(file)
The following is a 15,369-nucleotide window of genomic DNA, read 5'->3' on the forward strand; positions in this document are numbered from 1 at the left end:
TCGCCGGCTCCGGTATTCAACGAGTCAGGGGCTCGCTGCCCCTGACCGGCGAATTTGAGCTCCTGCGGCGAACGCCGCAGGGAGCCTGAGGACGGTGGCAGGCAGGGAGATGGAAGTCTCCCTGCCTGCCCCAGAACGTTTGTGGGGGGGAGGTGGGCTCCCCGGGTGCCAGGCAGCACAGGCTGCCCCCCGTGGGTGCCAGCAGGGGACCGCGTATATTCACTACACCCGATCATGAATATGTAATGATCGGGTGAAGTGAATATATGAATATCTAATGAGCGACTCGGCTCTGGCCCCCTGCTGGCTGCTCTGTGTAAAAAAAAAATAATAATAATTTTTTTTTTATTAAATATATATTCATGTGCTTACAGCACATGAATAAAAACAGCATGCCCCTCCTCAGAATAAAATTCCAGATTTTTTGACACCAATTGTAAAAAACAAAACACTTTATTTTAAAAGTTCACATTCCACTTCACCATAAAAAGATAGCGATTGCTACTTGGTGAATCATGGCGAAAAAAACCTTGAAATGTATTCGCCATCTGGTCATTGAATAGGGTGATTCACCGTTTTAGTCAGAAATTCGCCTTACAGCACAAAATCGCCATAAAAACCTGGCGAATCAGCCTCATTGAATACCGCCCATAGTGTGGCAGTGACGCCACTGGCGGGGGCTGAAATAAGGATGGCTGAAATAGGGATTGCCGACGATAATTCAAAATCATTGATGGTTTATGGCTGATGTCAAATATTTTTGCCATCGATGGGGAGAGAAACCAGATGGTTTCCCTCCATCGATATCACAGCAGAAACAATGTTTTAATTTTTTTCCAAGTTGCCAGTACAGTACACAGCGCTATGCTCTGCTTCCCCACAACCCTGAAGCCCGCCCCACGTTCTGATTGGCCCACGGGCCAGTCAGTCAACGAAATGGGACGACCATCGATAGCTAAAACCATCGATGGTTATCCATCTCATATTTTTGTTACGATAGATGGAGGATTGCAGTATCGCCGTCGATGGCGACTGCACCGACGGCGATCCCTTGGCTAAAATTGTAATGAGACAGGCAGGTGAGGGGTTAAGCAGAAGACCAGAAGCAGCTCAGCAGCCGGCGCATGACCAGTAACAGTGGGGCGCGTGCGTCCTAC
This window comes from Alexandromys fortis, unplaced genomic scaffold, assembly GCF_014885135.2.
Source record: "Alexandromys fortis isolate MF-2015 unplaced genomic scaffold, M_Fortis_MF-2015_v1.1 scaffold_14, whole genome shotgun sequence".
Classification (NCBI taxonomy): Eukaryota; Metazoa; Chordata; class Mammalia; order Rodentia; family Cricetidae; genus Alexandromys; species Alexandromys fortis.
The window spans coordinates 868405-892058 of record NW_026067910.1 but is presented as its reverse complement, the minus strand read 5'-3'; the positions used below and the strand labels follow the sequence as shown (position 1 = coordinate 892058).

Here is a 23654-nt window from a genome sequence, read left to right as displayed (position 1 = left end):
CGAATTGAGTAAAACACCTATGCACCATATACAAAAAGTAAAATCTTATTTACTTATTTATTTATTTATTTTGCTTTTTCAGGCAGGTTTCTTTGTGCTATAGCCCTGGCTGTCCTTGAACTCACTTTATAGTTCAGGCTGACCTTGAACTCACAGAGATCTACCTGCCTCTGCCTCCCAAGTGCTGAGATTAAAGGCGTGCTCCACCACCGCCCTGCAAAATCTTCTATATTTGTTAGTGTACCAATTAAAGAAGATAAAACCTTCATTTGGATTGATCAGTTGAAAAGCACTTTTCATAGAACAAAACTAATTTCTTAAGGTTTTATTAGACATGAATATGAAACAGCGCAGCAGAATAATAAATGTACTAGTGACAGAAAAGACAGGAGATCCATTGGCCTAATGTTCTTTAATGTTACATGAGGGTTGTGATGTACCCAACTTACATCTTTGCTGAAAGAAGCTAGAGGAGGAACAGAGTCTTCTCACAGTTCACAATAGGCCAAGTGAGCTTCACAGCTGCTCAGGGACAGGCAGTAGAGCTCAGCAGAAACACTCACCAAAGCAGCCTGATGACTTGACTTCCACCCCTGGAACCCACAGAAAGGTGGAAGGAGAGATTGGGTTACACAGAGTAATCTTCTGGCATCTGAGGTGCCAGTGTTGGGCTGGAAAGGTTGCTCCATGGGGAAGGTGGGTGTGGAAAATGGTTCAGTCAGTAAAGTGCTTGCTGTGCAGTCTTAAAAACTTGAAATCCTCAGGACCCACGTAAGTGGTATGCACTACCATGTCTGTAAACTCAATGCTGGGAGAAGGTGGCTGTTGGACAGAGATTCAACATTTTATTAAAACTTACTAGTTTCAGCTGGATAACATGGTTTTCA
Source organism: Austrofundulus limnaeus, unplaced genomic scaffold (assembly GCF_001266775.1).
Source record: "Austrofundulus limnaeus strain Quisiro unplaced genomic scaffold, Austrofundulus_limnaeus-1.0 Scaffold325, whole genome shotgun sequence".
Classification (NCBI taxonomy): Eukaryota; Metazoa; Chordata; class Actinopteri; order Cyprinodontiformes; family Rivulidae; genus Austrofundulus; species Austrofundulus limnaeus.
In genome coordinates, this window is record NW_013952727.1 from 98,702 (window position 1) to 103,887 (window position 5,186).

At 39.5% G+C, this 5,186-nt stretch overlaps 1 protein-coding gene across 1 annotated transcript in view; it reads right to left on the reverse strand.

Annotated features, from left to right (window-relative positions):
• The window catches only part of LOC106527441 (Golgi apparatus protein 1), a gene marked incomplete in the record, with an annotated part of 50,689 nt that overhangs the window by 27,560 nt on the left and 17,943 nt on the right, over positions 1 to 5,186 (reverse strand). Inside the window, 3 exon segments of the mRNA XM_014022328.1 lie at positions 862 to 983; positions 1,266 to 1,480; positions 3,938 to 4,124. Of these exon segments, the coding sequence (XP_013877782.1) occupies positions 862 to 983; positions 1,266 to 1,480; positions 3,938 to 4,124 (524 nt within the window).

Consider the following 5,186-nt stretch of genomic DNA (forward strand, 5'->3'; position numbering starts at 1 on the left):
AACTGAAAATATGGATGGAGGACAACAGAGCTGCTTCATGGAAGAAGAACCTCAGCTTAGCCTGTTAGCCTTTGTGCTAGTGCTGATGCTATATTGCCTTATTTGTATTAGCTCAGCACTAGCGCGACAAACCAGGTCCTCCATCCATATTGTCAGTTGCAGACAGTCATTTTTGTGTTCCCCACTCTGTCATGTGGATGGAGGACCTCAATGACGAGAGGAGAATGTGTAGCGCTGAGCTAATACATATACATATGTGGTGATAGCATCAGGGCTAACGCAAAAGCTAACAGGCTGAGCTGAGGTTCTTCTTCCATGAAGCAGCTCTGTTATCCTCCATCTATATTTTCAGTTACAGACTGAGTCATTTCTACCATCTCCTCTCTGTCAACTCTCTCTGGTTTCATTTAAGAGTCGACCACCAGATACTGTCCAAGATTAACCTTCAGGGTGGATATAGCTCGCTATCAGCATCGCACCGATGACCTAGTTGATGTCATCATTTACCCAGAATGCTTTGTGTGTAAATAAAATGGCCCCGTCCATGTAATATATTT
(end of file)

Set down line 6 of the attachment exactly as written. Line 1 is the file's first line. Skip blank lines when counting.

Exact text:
The window spans coordinates 868405-892058 of record NW_026067910.1 but is presented as its reverse complement, the minus strand read 5'-3'; the positions used below and the strand labels follow the sequence as shown (position 1 = coordinate 892058).